Going up the Wall: Installing Flooring Vertically
Installers looking to enhance their skillset have a new opportunity when it comes to the wall. Laminate, hardwood and LVT flooring is increasingly being installed vertically to create accents (and conversation pieces). We asked several industry experts to share their perspective on what installers should know and what they should expect when taking an installation up the wall.
Installing laminate, hardwood and LVT on the wall
According to Bob Behnke, technical support manager for Franklin International, any type of flooring is fair game for use on walls. However, he added, “some local building codes may dictate weight restrictions for walls. Typical face paper shear strength for drywall is around 40 psi, but I would limit weight additions to 10 psi. I doubt anyone would exceed the 10 psi value, but people will do some surprising installations.”
Prepping the wall is similar to prepping the subfloor. “The wall should be free of any dirt, dust or loose drywall compound. Any dusty drywall compound should be primed (with a 50/50 mix of Titebond Original and water) or painted. Adhesives should be selected that will stick to the specific wall surface and the flooring material being attached,” Behnke said. “If the wall is painted and the flooring material is non-porous—such as LVT—a moisture-curing adhesive should be considered as use of a solvent or water-based adhesive may not dry when placed between non-porous materials. Another selection criterion is to be sure the adhesive is strong enough to hold the flooring materials to the wall without them slipping over time.” He added that some LVTs will require a plasticizer-resistant adhesive. “Some of these products contain a high level of plasticizer (oils) that can absorb into the adhesive and weaken the bond.”
When installing these types of materials on the wall, “full adhesive coverage is not always necessary, as hollow spots are not an issue with the wall as they are on flooring,” Behnke noted. “The adhesive should be ‘balanced’ to keep the flooring material from moving or rocking if stress is placed upon it—such as leaning against the wall.”
Additionally, depending on the weight of the material, the flooring may need to be braced until the adhesive builds up enough strength. “Adhesives with good creep resistance need to be selected unless there will be some mechanical fasteners or the flooring materials are braced or supported. Adhesives like Titebond TiteGrab can be used, which are designed to hold higher amounts of weight without bracing.”
Dan Natkin, Mannington’s vice president of laminate and hardwood, stated that nearly any engineered hardwood or laminate floor has the dimensional stability and performance characteristics necessary to be placed on the wall.
“For wood and laminate, a clean, flat and dry surface is critical. When selecting an adhesive, using a high-quality urethane with good green grab is also critical to avoid planks sliding on the wall,” he noted. “Taping the wall, like you would a floor, also helps. Additionally, the final rows that will be covered by a wall base should be nailed into place to ensure sliding will not occur.”
According to Arthur Mintie, Laticrete’s senior director of technical services, “as a general rule, any type of hardwood planking can be glued directly onto drywall. However, LVT or laminates must not be installed directly over wallpaper or existing paneling, as this will result in installation failure.”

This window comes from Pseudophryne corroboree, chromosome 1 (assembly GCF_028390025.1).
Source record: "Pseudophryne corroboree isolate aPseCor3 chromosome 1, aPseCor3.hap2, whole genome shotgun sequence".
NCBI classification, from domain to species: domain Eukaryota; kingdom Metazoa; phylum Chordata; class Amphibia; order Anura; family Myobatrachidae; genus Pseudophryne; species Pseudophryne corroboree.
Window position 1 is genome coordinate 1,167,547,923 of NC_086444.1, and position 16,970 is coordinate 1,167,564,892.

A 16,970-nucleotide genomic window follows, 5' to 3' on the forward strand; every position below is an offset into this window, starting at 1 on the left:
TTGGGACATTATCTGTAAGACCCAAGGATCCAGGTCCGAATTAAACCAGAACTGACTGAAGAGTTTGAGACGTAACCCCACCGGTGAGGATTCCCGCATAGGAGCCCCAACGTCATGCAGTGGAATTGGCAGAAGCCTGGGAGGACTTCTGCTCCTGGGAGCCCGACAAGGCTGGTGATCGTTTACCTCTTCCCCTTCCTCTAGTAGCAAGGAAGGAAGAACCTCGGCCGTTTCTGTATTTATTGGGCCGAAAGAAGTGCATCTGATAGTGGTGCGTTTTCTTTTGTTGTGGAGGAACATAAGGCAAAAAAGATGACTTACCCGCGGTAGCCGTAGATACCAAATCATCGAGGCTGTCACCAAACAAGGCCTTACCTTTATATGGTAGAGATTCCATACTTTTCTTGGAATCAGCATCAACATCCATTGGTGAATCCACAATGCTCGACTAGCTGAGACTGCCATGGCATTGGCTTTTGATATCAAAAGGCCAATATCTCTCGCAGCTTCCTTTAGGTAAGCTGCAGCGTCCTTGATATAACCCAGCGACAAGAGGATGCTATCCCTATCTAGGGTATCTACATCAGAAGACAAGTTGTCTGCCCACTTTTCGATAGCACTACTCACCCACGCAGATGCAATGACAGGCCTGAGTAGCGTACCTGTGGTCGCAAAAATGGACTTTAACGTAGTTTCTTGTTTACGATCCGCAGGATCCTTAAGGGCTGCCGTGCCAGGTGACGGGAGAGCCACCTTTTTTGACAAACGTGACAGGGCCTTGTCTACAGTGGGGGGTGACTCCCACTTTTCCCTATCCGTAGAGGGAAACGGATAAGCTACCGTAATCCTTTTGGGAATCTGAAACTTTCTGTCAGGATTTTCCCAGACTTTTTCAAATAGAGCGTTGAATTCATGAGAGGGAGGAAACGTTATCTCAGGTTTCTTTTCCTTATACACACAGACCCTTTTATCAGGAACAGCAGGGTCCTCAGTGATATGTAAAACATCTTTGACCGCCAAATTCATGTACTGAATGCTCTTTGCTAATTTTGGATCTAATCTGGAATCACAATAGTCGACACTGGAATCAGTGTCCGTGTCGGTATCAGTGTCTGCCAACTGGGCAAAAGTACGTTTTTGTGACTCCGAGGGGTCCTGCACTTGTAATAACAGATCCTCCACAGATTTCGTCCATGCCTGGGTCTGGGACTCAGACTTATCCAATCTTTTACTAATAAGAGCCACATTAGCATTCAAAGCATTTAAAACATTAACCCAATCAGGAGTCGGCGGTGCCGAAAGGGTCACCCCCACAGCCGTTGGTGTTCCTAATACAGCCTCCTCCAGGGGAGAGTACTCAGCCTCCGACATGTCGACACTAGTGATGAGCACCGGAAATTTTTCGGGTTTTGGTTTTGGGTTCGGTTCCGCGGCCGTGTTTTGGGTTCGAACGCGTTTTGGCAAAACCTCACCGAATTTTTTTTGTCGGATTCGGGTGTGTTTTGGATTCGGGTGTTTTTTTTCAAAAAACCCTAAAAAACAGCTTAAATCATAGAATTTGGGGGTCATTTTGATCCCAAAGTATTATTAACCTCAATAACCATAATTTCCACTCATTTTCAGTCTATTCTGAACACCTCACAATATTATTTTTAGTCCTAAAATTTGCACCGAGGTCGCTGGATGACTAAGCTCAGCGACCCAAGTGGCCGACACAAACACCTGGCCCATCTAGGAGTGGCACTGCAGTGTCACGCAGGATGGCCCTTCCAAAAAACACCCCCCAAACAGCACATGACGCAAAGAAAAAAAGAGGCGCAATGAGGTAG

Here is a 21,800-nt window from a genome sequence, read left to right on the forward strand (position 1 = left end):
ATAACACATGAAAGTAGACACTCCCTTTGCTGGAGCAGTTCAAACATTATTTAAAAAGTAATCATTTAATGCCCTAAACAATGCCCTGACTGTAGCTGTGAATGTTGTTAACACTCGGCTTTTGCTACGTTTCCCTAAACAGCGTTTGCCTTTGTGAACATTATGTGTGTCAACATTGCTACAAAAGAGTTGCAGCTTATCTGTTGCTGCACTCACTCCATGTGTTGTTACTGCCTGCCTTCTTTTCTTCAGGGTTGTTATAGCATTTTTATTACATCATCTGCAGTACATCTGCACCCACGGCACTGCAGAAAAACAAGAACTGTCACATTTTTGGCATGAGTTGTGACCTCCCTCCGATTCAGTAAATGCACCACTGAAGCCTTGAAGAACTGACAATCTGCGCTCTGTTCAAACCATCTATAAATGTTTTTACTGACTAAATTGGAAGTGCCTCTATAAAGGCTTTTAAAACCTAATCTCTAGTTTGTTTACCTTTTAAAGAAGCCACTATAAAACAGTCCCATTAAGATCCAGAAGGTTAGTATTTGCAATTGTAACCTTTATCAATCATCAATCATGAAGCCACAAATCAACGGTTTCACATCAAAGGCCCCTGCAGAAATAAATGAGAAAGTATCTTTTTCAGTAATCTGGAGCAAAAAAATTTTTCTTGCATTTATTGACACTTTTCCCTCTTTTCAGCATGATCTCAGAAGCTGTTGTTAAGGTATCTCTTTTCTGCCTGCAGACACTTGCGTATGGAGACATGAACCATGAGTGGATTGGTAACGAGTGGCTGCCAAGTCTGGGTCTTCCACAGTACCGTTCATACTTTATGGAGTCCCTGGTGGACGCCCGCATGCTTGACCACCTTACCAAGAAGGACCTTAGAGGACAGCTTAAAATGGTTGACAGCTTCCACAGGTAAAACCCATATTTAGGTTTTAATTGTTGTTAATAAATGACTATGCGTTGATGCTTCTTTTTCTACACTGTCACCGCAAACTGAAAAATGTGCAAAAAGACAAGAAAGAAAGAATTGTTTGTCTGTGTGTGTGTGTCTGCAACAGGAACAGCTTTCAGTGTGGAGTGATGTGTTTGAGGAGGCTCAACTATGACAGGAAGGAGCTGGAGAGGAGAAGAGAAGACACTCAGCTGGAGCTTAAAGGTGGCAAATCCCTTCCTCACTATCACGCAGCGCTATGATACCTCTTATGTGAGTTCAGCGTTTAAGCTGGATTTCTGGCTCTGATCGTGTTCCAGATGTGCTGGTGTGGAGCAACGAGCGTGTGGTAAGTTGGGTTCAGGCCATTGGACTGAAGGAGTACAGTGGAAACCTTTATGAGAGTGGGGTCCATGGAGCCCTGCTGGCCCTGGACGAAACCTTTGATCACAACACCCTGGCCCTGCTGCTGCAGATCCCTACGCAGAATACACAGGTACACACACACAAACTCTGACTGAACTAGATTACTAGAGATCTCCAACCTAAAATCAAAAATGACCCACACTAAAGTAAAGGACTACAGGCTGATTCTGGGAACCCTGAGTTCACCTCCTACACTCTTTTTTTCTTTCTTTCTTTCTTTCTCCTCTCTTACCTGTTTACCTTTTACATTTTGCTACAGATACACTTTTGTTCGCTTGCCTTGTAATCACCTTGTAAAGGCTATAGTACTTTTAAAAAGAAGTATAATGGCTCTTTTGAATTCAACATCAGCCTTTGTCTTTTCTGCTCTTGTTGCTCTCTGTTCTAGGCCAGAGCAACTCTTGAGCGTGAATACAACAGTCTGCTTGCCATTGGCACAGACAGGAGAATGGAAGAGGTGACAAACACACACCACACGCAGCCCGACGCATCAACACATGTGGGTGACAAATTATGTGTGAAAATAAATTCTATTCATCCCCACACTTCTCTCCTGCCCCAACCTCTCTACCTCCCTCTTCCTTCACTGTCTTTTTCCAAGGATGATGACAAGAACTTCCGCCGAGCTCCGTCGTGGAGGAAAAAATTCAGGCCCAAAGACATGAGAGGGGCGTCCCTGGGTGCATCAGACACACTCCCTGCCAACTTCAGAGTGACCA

He offered these tips: “Laminate should be adhered to the wall starting at the bottom of the wall, using silicone applied in an S-shaped pattern. Once [the laminate] is pressed down, the installer should drive a brad nail through the extended groove at each wall stud. Next, drywall screws should be placed at each wall stud at the bottom edge of the first row of planks. This area will eventually be covered by wall base. For all following rows, a brad nail should continue to be used for durability.”
Dan Marvin, MAPEI’s director of technical services, stressed the importance of always checking with the adhesive manufacturer before starting a flooring installation up the wall. “It requires strict adherence to the manufacturer’s recommendations for flash time, and possibly mechanically holding the material in place, until the adhesive has cured.”
He explained that “the challenge with moving products up the wall has to do with the adhesives—most of them are not designed for the quick grab required to hold products in place until the adhesive cures. A quick call to your adhesive supplier of choice can make all the difference between a great-looking, ‘avant-garde’ installation and a pile of vinyl and an unhappy customer.”
Greg Gelston, president of Profilitec, said to keep in mind the porosity of the wall substrate as well. “Absorption levels of the substrate can determine the type of adhesives that should be used. For thinner resilient types of surface coverings such as LVT, additional steps need to be taken to assure smoothness of the surface so that nail or screw holes don’t telegraph. All wall surfaces need to be clean and free of residue.”
Michael Provenzano, marketing manager for PPG’s adhesives and sealants division, recommends multi-purpose adhesives such as his company’s Liquid Nails Fuze*It All Surface construction adhesive. “The adhesive is formulated with a proprietary hybrid-polymer blend, with two times the strength of fasteners alone, and bonds nearly all materials in any weather conditions, and on surfaces that are dry, frozen or wet,” he stated.
Before using any adhesive, “remove all dirt, oil and debris from the wall substrate, and make sure it is dry. The contractor should also ensure that the adhesive and/or mortar selected for the project is rated to bond to both the wall substrate and the material being adhered to the wall,” Provenzano said. “If contractors are applying a material not normally recommended for wall applications, it is best to test the adhesives and materials first to ensure a suitable bond. It’s important to remember to use adhesives that are strength-rated to support the weight of the flooring material used for each project.”